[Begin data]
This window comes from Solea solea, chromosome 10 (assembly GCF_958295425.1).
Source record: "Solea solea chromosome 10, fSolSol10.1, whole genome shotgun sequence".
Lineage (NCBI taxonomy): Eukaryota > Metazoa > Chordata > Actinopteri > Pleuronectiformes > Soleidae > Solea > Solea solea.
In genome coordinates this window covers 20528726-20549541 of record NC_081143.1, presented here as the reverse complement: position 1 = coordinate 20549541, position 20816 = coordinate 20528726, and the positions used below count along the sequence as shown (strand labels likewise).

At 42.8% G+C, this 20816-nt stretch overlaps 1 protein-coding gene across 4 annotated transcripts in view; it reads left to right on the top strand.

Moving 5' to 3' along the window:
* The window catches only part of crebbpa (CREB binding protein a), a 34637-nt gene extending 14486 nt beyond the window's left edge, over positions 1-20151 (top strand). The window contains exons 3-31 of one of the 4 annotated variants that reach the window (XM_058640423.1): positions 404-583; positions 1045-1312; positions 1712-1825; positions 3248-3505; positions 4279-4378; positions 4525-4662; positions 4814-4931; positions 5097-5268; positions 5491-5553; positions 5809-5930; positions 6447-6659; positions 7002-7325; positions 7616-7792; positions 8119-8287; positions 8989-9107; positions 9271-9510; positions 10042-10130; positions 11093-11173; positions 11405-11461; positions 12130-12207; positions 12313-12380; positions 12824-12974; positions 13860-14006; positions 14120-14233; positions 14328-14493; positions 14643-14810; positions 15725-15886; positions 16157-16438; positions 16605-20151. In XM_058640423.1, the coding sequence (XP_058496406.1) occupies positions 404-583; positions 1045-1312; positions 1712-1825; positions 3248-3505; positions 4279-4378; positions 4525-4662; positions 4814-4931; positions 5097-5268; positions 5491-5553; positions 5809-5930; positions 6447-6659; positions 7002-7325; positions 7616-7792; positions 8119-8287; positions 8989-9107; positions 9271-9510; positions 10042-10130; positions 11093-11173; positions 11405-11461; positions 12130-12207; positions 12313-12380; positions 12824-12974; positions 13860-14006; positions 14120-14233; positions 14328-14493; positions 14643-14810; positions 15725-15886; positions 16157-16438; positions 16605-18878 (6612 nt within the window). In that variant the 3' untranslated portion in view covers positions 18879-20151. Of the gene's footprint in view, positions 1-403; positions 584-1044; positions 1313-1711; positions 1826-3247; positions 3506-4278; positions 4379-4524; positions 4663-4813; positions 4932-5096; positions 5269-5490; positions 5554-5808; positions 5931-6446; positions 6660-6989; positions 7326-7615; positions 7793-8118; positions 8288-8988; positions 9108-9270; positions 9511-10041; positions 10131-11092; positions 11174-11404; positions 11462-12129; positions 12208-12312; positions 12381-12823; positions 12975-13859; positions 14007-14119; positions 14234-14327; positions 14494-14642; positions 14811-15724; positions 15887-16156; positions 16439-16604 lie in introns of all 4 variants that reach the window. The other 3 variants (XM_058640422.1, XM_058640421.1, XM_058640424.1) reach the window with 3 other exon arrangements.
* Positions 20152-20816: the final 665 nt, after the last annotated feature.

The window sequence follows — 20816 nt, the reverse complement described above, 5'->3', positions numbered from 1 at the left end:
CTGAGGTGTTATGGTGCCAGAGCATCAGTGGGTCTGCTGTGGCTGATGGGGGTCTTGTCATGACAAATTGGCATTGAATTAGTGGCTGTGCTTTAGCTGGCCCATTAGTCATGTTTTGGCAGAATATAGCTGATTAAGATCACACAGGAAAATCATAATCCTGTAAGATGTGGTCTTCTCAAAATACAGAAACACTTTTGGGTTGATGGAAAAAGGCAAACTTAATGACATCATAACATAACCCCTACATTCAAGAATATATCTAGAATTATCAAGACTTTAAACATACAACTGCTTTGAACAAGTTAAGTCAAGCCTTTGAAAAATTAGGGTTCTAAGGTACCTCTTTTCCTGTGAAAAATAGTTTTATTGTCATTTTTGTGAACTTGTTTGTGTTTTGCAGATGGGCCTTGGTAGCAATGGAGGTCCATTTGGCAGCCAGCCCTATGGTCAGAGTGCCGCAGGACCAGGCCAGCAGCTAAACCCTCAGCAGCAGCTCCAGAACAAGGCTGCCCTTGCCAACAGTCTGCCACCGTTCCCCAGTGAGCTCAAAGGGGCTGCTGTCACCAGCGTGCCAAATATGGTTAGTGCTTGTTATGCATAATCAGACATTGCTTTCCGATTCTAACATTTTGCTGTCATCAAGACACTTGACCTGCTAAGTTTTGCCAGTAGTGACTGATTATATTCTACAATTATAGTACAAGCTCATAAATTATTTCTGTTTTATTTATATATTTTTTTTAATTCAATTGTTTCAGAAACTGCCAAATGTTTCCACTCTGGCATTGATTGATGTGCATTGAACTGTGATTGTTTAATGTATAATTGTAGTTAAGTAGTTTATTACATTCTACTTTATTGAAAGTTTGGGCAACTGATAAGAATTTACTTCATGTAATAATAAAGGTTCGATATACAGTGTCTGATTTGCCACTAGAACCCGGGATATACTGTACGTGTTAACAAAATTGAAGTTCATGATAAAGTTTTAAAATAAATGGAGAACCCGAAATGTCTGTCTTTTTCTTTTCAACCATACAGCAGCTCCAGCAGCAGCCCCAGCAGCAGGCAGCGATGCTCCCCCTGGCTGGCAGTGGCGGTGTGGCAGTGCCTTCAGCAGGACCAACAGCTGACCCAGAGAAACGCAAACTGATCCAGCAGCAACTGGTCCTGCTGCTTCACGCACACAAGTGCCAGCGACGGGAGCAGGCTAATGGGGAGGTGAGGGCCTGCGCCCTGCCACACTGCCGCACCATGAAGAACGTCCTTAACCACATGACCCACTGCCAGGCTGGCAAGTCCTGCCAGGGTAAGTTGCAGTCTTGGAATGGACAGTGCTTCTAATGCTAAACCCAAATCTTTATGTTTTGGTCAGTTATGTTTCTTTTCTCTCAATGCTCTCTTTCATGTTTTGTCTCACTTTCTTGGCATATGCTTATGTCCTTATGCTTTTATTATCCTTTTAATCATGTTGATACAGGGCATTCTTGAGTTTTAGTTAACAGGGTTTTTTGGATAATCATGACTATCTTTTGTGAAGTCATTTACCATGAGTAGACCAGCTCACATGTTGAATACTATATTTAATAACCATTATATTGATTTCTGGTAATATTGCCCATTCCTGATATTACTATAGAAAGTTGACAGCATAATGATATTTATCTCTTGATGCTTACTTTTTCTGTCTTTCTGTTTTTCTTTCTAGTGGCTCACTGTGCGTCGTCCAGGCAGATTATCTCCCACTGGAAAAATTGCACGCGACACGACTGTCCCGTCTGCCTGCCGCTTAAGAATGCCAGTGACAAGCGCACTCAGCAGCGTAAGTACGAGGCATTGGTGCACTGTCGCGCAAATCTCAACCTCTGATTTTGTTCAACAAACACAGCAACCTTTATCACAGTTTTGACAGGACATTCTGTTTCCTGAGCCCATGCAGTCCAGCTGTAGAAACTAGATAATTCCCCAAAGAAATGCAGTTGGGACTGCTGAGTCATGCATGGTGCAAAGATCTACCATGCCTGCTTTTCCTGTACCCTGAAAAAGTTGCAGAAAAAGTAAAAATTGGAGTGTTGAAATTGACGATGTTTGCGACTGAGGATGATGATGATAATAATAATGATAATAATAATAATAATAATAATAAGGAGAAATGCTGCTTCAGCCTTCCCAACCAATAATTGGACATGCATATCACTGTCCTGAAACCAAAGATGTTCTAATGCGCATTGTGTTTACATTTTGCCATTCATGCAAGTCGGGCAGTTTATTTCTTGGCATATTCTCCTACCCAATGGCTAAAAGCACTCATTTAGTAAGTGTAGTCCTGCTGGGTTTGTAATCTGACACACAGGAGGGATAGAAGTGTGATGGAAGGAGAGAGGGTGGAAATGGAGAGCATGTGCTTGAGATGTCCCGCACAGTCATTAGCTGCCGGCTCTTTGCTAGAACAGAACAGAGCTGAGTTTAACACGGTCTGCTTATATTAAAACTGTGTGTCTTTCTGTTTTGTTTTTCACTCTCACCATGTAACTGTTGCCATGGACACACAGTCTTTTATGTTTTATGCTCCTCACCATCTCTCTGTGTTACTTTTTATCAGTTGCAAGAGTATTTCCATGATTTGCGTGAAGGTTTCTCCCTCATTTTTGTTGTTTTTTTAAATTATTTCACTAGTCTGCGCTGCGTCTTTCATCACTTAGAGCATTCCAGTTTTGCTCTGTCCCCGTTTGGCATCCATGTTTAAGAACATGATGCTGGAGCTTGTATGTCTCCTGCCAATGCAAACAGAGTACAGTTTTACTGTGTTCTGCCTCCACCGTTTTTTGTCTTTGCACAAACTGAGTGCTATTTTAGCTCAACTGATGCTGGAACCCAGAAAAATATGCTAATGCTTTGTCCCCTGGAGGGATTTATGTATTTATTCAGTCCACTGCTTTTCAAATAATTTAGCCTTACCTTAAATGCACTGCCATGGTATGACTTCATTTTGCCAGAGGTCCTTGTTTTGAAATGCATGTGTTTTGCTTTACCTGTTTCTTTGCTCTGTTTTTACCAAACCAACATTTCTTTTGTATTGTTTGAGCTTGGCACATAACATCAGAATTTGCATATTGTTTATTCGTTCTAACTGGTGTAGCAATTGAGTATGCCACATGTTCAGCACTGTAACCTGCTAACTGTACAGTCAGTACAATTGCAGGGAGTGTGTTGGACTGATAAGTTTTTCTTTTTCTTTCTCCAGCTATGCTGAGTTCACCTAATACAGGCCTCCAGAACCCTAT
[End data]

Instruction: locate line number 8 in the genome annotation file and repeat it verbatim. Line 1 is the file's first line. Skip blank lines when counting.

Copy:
* Positions 20152-20816: the final 665 nt, after the last annotated feature.